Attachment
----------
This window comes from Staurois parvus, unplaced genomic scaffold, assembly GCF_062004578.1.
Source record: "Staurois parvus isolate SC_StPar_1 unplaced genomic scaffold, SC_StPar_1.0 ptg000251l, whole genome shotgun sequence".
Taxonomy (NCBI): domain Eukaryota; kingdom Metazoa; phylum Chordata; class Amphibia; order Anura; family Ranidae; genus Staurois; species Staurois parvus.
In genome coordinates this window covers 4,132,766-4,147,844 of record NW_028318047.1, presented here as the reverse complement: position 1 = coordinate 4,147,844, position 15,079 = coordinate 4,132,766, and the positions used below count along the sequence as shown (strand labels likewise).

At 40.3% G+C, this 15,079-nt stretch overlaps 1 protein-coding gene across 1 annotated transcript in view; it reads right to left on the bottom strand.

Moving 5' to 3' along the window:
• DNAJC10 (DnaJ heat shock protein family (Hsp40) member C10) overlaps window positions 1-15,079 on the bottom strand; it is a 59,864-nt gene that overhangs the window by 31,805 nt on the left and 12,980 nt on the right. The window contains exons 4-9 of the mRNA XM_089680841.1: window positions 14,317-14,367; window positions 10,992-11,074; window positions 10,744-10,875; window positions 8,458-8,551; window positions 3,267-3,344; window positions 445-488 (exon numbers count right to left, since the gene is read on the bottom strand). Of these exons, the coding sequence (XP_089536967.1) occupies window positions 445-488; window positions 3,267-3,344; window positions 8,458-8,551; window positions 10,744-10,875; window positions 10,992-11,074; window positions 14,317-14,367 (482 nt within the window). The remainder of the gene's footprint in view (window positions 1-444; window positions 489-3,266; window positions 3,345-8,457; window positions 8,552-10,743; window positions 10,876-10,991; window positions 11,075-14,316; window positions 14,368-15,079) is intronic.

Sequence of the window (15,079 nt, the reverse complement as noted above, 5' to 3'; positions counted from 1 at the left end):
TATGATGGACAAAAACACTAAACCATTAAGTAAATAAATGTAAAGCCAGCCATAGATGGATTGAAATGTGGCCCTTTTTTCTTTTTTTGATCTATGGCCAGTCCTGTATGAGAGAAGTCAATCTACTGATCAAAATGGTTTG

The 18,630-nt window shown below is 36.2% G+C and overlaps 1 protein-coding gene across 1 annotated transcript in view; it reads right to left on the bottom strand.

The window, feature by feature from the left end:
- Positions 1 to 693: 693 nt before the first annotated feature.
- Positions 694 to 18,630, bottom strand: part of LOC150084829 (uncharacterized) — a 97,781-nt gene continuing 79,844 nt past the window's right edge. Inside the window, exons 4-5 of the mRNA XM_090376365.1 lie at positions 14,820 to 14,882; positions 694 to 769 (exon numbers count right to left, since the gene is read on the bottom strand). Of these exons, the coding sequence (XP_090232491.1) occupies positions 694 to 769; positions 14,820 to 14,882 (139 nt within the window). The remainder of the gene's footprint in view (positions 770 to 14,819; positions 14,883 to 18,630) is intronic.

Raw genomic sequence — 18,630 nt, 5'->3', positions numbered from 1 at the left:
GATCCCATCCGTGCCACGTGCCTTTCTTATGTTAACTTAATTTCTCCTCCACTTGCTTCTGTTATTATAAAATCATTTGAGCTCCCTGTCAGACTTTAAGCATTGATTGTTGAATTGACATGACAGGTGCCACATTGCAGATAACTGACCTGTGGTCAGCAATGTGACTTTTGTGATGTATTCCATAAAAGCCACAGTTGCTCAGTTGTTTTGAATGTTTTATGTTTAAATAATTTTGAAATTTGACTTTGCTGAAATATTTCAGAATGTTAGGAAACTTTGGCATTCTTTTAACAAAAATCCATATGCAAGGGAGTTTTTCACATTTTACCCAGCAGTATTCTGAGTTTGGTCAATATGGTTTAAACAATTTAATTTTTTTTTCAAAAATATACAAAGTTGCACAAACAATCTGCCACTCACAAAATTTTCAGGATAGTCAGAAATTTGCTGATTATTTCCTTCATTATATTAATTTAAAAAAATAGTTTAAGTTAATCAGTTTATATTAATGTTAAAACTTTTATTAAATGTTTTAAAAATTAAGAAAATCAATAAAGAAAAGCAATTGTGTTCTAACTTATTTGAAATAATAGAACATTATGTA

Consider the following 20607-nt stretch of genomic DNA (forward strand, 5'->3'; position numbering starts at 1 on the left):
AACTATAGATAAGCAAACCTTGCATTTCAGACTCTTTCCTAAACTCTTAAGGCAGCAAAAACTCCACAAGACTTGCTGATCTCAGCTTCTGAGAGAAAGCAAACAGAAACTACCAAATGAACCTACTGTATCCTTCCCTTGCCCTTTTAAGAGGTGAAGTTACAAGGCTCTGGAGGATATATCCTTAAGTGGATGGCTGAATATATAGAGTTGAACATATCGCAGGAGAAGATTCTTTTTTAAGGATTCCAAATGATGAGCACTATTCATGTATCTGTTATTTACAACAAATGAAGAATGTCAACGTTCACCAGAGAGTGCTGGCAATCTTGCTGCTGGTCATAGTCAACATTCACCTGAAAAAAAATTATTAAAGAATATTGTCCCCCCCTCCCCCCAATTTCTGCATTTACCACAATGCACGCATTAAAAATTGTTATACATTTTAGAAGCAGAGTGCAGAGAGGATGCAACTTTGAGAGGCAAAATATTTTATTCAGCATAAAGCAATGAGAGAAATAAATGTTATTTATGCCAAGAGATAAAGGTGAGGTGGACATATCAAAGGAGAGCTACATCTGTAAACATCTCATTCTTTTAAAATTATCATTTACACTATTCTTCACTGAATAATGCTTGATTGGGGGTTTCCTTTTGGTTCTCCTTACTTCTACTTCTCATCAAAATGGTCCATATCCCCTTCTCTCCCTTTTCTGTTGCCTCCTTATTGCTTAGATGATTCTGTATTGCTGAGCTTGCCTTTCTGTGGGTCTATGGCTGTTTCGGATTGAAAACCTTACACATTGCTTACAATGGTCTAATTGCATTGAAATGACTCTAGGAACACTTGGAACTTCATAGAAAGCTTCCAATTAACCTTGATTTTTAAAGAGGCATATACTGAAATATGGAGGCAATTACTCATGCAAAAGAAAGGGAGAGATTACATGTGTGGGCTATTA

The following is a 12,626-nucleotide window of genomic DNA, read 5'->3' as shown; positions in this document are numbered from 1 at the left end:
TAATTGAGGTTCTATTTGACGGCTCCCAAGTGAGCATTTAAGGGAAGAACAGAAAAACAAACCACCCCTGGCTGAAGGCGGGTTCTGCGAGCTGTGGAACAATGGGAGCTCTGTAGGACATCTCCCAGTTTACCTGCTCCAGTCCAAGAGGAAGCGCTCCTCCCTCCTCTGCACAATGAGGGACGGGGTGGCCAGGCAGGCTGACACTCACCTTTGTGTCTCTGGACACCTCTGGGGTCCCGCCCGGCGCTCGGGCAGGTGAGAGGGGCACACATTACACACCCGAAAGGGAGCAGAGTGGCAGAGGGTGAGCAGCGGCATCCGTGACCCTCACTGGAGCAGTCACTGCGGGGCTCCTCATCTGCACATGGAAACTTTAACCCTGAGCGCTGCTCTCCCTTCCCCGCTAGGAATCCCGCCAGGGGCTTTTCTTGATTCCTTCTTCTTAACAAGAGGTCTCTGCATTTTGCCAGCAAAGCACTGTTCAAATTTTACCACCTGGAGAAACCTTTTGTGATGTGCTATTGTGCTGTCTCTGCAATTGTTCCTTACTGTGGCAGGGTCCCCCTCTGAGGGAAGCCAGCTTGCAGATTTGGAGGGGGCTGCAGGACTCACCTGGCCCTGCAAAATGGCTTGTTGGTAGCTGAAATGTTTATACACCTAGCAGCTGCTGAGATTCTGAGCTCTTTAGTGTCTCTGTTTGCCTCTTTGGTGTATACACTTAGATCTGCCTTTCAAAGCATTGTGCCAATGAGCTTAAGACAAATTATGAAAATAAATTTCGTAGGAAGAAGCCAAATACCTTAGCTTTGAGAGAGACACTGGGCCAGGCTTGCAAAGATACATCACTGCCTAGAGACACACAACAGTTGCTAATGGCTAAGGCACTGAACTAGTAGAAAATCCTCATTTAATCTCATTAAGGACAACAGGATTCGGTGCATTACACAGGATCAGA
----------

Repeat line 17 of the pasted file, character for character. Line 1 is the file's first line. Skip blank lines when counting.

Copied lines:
AACTATAGATAAGCAAACCTTGCATTTCAGACTCTTTCCTAAACTCTTAAGGCAGCAAAAACTCCACAAGACTTGCTGATCTCAGCTTCTGAGAGAAAGCAAACAGAAACTACCAAATGAACCTACTGTATCCTTCCCTTGCCCTTTTAAGAGGTGAAGTTACAAGGCTCTGGAGGATATATCCTTAAGTGGATGGCTGAATATATAGAGTTGAACATATCGCAGGAGAAGATTCTTTTTTAAGGATTCCAAATGATGAGCACTATTCATGTATCTGTTATTTACAACAAATGAAGAATGTCAACGTTCACCAGAGAGTGCTGGCAATCTTGCTGCTGGTCATAGTCAACATTCACCTGAAAAAAAATTATTAAAGAATATTGTCCCCCCCTCCCCCCAATTTCTGCATTTACCACAATGCACGCATTAAAAATTGTTATACATTTTAGAAGCAGAGTGCAGAGAGGATGCAACTTTGAGAGGCAAAATATTTTATTCAGCATAAAGCAATGAGAGAAATAAATGTTATTTATGCCAAGAGATAAAGGTGAGGTGGACATATCAAAGGAGAGCTACATCTGTAAACATCTCATTCTTTTAAAATTATCATTTACACTATTCTTCACTGAATAATGCTTGATTGGGGGTTTCCTTTTGGTTCTCCTTACTTCTACTTCTCATCAAAATGGTCCATATCCCCTTCTCTCCCTTTTCTGTTGCCTCCTTATTGCTTAGATGATTCTGTATTGCTGAGCTTGCCTTTCTGTGGGTCTATGGCTGTTTCGGATTGAAAACCTTACACATTGCTTACAATGGTCTAATTGCATTGAAATGACTCTAGGAACACTTGGAACTTCATAGAAAGCTTCCAATTAACCTTGATTTTTAAAGAGGCATATACTGAAATATGGAGGCAATTACTCATGCAAAAGAAAGGGAGAGATTACATGTGTGGGCTATTA